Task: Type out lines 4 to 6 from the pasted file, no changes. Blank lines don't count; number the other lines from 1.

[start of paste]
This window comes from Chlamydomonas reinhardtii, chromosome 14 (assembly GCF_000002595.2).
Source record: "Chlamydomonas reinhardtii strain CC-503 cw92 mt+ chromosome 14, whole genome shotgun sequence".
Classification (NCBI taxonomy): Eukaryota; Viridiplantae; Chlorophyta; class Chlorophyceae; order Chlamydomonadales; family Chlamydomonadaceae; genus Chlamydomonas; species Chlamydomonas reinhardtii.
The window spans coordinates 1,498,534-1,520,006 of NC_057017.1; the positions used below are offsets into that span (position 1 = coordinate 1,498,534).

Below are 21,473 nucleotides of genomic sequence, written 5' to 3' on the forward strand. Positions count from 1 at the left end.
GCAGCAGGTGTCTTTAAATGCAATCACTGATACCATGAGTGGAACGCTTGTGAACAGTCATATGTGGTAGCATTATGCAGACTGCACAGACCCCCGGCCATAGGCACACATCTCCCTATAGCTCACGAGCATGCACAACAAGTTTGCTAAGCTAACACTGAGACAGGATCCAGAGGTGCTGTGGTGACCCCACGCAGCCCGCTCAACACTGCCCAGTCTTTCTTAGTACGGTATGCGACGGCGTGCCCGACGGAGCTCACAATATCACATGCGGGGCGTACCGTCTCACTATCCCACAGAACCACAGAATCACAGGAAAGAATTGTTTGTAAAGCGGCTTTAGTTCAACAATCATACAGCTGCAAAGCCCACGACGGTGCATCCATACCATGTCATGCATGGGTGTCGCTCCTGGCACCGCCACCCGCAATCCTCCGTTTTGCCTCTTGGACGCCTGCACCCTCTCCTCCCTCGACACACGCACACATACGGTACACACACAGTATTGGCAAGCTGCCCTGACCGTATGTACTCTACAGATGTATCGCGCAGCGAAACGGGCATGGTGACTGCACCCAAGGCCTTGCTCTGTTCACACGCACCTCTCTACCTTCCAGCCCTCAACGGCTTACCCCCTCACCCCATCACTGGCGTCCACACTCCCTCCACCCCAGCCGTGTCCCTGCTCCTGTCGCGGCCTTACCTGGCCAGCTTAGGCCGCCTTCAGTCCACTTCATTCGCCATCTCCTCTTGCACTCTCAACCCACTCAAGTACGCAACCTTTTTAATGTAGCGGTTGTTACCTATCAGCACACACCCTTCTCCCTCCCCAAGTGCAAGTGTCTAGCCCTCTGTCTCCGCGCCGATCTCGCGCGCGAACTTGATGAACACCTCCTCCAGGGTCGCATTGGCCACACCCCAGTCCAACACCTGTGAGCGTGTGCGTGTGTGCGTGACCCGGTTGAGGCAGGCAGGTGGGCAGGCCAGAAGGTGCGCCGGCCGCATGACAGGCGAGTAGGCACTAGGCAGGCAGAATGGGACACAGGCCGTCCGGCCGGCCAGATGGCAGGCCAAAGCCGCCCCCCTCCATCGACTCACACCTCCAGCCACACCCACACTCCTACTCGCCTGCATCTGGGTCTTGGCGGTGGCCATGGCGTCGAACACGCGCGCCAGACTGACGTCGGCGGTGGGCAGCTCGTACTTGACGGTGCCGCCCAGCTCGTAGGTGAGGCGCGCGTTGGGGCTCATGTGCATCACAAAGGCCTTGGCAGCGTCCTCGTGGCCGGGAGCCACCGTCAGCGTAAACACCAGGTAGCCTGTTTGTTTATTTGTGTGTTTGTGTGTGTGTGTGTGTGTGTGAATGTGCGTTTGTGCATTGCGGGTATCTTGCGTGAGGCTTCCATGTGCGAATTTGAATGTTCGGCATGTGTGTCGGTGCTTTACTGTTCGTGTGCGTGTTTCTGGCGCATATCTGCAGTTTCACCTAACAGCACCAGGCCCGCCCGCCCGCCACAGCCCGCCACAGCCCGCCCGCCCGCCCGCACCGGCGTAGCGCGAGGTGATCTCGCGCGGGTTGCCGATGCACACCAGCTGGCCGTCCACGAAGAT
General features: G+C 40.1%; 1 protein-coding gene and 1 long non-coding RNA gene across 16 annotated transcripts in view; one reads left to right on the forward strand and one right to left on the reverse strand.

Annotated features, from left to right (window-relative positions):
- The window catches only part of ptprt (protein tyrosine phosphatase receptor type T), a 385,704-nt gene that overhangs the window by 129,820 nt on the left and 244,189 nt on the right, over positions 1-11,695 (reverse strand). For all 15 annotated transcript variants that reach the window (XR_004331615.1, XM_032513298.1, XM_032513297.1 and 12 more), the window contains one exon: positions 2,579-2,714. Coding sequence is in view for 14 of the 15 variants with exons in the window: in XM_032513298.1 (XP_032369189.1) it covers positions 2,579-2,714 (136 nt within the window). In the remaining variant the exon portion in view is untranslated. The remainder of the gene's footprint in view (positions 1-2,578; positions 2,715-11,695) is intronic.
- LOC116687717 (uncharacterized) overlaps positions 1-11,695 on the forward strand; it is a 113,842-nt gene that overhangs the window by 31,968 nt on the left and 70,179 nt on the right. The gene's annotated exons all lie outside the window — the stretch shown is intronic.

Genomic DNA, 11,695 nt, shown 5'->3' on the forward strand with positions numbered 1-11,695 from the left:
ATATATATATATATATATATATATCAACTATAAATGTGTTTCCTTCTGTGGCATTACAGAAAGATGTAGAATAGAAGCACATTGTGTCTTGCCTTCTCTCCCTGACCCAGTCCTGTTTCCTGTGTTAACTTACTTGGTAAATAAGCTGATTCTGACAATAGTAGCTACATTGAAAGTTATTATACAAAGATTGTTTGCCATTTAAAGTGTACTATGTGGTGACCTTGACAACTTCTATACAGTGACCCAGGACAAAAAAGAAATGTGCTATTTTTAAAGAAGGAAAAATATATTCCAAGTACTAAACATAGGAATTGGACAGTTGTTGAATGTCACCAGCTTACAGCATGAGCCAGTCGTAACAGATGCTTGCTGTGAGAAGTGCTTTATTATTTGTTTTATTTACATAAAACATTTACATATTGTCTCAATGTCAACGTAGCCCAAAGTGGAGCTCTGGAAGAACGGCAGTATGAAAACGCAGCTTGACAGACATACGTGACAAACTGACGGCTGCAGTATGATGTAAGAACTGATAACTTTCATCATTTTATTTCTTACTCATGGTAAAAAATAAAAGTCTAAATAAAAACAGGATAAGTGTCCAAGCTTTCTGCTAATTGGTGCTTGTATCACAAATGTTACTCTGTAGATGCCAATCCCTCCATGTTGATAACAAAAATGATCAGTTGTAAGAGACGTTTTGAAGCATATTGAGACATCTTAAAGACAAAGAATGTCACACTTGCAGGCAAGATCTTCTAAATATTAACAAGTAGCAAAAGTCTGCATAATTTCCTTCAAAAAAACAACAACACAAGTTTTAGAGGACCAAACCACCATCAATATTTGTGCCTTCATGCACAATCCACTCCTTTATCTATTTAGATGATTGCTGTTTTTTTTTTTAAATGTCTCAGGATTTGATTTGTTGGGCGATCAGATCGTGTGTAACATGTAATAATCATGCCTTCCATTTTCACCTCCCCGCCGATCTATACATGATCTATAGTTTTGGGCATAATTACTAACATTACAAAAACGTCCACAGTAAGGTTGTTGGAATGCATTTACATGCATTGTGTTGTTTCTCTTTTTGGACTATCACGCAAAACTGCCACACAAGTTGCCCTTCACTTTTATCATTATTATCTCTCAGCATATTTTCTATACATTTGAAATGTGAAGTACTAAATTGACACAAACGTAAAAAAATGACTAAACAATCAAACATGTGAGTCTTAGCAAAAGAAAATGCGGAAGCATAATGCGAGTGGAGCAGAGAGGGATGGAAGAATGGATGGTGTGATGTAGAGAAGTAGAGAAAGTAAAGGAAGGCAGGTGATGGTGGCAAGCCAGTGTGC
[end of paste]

The window spans coordinates 1,498,534-1,520,006 of NC_057017.1; the positions used below are offsets into that span (position 1 = coordinate 1,498,534).

Below are 21,473 nucleotides of genomic sequence, written 5' to 3' on the forward strand. Positions count from 1 at the left end.
GCAGCAGGTGTCTTTAAATGCAATCACTGATACCATGAGTGGAACGCTTGTGAACAGTCATATGTGGTAGCATTATGCAGACTGCACAGACCCCCGGCCATAGGCACACATCTCCCTATAGCTCACGAGCATGCACAACAAGTTTGCTAAGCTAACACTGAGACAGGATCCAGAGGTGCTGTGGTGACCCCACGCAGCCCGCTCAACACTGCCCAGTCTTTCTTAGTACGGTATGCGACGGCGTGCCCGACGGAGCTCACAATATCACATGCGGGGCGTACCGTCTCACTATCCCACAGAACCACAGAATCACAGGAAAGAATTGTTTGTAAAGCGGCTTTAGTTCAACAATCATACAGCTGCAAAGCCCACGACGGTGCATCCATACCATGTCATGCATGGGTGTCGCTCCTGGCACCGCCACCCGCAATCCTCCGTTTTGCCTCTTGGACGCCTGCACCCTCTCCTCCCTCGACACACGCACACATACGGTACACACACAGTATTGGCAAGCTGCCCTGACCGTATGTACTCTACAGATGTATCGCGCAGCGAAACGGGCATGGTGACTGCACCCAAGGCCTTGCTCTGTTCACACGCACCTCTCTACCTTCCAGCCCTCAACGGCTTACCCCCTCACCCCATCACTGGCGTCCACACTCCCTCCACCCCAGCCGTGTCCCTGCTCCTGTCGCGGCCTTACCTGGCCAGCTTAGGCCGCCTTCAGTCCACTTCATTCGCCATCTCCTCTTGCACTCTCAACCCACTCAAGTACGCAACCTTTTTAATGTAGCGGTTGTTACCTATCAGCACACACCCTTCTCCCTCCCCAAGTGCAAGTGTCTAGCCCTCTGTCTCCGCGCCGATCTCGCGCGCGAACTTGATGAACACCTCCTCCAGGGTCGCATTGGCCACACCCCAGTCCAACACCTGTGAGCGTGTGCGTGTGTGCGTGACCCGGTTGAGGCAGGCAGGTGGGCAGGCCAGAAGGTGCGCCGGCCGCATGACAGGCGAGTAGGCACTAGGCAGGCAGAATGGGACACAGGCCGTCCGGCCGGCCAGATGGCAGGCCAAAGCCGCCCCCCTCCATCGACTCACACCTCCAGCCACACCCACACTCCTACTCGCCTGCATCTGGGTCTTGGCGGTGGCCATGGCGTCGAACACGCGCGCCAGACTGACGTCGGCGGTGGGCAGCTCGTACTTGACGGTGCCGCCCAGCTCGTAGGTGAGGCGCGCGTTGGGGCTCATGTGCATCACAAAGGCCTTGGCAGCGTCCTCGTGGCCGGGAGCCACCGTCAGCGTAAACACCAGGTAGCCTGTTTGTTTATTTGTGTGTTTGTGTGTGTGTGTGTGTGTGTGAATGTGCGTTTGTGCATTGCGGGTATCTTGCGTGAGGCTTCCATGTGCGAATTTGAATGTTCGGCATGTGTGTCGGTGCTTTACTGTTCGTGTGCGTGTTTCTGGCGCATATCTGCAGTTTCACCTAACAGCACCAGGCCCGCCCGCCCGCCACAGCCCGCCACAGCCCGCCCGCCCGCCCGCACCGGCGTAGCGCGAGGTGATCTCGCGCGGGTTGCCGATGCACACCAGCTGGCCGTCCACGAAGAT